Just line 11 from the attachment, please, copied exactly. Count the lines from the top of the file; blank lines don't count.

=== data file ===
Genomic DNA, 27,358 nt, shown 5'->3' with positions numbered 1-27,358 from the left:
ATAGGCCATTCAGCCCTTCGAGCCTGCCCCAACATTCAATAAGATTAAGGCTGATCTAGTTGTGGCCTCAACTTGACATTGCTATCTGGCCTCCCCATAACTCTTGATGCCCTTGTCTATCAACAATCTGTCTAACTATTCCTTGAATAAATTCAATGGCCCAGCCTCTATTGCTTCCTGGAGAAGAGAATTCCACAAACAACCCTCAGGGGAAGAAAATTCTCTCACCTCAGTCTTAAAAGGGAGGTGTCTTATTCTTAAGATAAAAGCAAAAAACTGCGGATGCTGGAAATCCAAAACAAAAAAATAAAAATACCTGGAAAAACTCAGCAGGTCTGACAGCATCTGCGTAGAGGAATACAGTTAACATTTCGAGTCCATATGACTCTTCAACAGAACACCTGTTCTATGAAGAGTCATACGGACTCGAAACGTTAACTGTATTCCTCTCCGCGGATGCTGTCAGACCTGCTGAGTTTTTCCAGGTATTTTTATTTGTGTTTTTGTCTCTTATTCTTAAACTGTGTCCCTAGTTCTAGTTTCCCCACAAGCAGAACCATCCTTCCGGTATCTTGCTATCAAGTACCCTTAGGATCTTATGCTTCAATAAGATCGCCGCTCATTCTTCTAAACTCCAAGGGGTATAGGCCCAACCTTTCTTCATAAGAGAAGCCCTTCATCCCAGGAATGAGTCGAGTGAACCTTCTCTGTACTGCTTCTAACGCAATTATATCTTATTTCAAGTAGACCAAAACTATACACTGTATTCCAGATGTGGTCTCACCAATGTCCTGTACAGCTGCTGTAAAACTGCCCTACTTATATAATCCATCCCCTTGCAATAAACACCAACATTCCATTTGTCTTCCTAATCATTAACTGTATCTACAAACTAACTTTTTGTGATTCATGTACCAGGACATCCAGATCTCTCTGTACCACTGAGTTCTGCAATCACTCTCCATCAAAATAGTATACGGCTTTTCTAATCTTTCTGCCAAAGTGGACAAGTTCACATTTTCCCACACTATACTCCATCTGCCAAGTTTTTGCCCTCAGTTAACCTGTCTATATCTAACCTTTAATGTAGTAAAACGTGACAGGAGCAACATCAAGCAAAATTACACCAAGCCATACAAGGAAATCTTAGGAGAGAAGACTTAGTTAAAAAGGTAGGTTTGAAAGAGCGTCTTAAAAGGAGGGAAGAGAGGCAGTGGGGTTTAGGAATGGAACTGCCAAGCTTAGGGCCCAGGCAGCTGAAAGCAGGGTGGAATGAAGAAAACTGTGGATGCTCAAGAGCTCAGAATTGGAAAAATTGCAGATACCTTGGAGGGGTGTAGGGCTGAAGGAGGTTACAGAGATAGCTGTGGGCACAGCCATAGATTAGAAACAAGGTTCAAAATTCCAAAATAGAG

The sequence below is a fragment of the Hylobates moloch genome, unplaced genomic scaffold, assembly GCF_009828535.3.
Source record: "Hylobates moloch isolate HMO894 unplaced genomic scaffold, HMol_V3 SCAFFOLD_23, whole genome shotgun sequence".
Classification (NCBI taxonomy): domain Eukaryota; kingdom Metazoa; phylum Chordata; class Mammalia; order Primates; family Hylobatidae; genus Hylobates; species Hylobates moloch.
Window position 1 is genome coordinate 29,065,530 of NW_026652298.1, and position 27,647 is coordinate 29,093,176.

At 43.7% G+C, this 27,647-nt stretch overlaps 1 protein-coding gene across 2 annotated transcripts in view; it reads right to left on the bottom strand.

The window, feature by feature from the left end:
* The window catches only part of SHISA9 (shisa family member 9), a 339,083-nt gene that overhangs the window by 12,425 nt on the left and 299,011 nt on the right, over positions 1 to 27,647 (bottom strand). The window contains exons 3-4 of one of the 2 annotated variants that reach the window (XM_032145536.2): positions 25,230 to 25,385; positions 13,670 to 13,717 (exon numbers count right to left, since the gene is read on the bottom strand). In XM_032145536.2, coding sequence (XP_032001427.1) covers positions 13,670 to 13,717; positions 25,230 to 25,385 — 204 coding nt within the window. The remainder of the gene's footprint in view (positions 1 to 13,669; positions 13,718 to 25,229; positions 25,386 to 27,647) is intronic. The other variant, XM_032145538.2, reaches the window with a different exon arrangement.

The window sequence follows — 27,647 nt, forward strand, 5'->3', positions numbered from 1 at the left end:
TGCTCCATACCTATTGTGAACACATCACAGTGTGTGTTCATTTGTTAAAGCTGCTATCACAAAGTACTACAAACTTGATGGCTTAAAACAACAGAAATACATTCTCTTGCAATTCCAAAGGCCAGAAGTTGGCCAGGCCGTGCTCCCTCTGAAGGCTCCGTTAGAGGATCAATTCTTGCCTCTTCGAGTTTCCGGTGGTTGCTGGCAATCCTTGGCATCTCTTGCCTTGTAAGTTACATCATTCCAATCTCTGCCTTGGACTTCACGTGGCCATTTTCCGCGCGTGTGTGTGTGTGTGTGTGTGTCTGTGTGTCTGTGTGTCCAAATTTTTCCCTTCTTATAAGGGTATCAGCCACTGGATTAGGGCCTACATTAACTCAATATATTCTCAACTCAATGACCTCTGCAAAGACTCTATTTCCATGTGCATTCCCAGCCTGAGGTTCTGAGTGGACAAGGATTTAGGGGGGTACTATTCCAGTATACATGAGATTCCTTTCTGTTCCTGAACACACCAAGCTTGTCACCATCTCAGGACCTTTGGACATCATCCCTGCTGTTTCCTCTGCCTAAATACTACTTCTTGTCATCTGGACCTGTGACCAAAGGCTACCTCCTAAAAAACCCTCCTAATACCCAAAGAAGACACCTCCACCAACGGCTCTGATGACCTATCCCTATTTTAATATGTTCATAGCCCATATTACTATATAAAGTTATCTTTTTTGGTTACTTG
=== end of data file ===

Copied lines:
TGCTCCATACCTATTGTGAACACATCACAGTGTGTGTTCATTTGTTAAAGCTGCTATCACAAAGTACTACAAACTTGATGGCTTAAAACAACAGAAATACATTCTCTTGCAATTCCAAAGGCCAGAAGTTGGCCAGGCCGTGCTCCCTCTGAAGGCTCCGTTAGAGGATCAATTCTTGCCTCTTCGAGTTTCCGGTGGTTGCTGGCAATCCTTGGCATCTCTTGCCTTGTAAGTTACATCATTCCAATCTCTGCCTTGGACTTCACGTGGCCATTTTCCGCGCGTGTGTGTGTGTGTGTGTGTGTCTGTGTGTCTGTGTGTCCAAATTTTTCCCTTCTTATAAGGGTATCAGCCACTGGATTAGGGCCTACATTAACTCAATATATTCTCAACTCAATGACCTCTGCAAAGACTCTATTTCCATGTGCATTCCCAGCCTGAGGTTCTGAGTGGACAAGGATTTAGGGGGGTACTATTCCAGTATACATGAGATTCCTTTCTGTTCCTGAACACACCAAGCTTGTCACCATCTCAGGACCTTTGGACATCATCCCTGCTGTTTCCTCTGCCTAAATACTACTTCTTGTCATCTGGACCTGTGACCAAAGGCTACCTCCTAAAAAACCCTCCTAATACCCAAAGAAGACACCTCCACCAACGGCTCTGATGACCTATCCCTATTTTAATATGTTCATAGCCCATATTACTATATAAAGTTATCTTTTTTGGTTACTTG